Speculation exists that a positive affective response experienced during exercise may play an important role in predicting exercise adherence. Previous studies using self-paced exercise protocols have been associated with health benefits and pleasant experiences. However, all of these studies were conducted in laboratories, and consequently, the external validity of the findings may be questionable. PURPOSE: To determine whether environmental settings (treadmill vs overground) differentially influence physiological, perceptual, and affective responses to exercise at a self-selected pace. METHODS: Thirty-four individuals (17 men and 17 women) between 18 and 30 yr volunteered to participate in this study. During the orientation session, individuals underwent an initial screening, anthropometric measurements, and familiarization with the experimental procedures. Next, subjects underwent a maximal treadmill test. In the two experimental trials, participants performed 20-min bouts of treadmill and overground walking at a self-selected pace, which were completed in a counterbalanced order. At least 48 h separated experimental trials. RESULTS: Using repeated-measures ANOVA, overground walking speed was significantly faster than treadmill walking speed (P < 0.01) during the 20-min bout of self-paced exercise. However, exercise intensity (%VO2R and %HRR) and perceived exertion during the session of overground walking were significantly lower (P < 0.05) when compared with those during the treadmill session. In addition, affective valence was more positive during the session of overground walking than during the treadmill session (P < 0.01). CONCLUSIONS: These data extend previous findings by showing that environmental setting influences physiological, perceptual, and affective responses during exercise at a self-selected pace. Self-paced exercise performed over ground resulted in lower perceptual and more positive affective responses.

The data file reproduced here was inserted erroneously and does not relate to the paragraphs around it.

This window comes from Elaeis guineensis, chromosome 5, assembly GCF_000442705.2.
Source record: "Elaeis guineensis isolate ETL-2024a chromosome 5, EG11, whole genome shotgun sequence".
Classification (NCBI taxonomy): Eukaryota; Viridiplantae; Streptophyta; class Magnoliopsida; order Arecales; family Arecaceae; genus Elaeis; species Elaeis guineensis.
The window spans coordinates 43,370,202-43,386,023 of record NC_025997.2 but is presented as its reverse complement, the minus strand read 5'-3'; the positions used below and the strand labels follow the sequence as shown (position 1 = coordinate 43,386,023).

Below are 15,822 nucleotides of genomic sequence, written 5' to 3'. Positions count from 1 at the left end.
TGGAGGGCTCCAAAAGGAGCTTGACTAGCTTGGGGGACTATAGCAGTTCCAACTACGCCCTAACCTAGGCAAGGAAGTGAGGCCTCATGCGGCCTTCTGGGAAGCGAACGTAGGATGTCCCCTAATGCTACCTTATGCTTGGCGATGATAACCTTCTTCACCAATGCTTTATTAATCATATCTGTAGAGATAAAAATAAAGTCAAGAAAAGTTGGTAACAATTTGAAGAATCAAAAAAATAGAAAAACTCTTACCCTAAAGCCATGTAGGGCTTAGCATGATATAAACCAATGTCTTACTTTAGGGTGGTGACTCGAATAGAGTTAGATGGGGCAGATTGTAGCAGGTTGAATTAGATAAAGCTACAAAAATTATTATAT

Psychophysiological Responses to Self-paced Treadmill and Overground Exercise

BALDARI C
2011-01-01

Abstract

Speculation exists that a positive affective response experienced during exercise may play an important role in predicting exercise adherence. Previous studies using self-paced exercise protocols have been associated with health benefits and pleasant experiences. However, all of these studies were conducted in laboratories, and consequently, the external validity of the findings may be questionable. PURPOSE: To determine whether environmental settings (treadmill vs overground) differentially influence physiological, perceptual, and affective responses to exercise at a self-selected pace. METHODS: Thirty-four individuals (17 men and 17 women) between 18 and 30 yr volunteered to participate in this study. During the orientation session, individuals underwent an initial screening, anthropometric measurements, and familiarization with the experimental procedures. Next, subjects underwent a maximal treadmill test. In the two experimental trials, participants performed 20-min bouts of treadmill and overground walking at a self-selected pace, which were completed in a counterbalanced order. At least 48 h separated experimental trials. RESULTS: Using repeated-measures ANOVA, overground walking speed was significantly faster than treadmill walking speed (P < 0.01) during the 20-min bout of self-paced exercise. However, exercise intensity (%VO2R and %HRR) and perceived exertion during the session of overground walking were significantly lower (P < 0.05) when compared with those during the treadmill session. In addition, affective valence was more positive during the session of overground walking than during the treadmill session (P < 0.01). CONCLUSIONS: These data extend previous findings by showing that environmental setting influences physiological, perceptual, and affective responses during exercise at a self-selected pace. Self-paced exercise performed over ground resulted in lower perceptual and more positive affective responses.
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Utilizza questo identificativo per citare o creare un link a questo documento: https://hdl.handle.net/11389/26177
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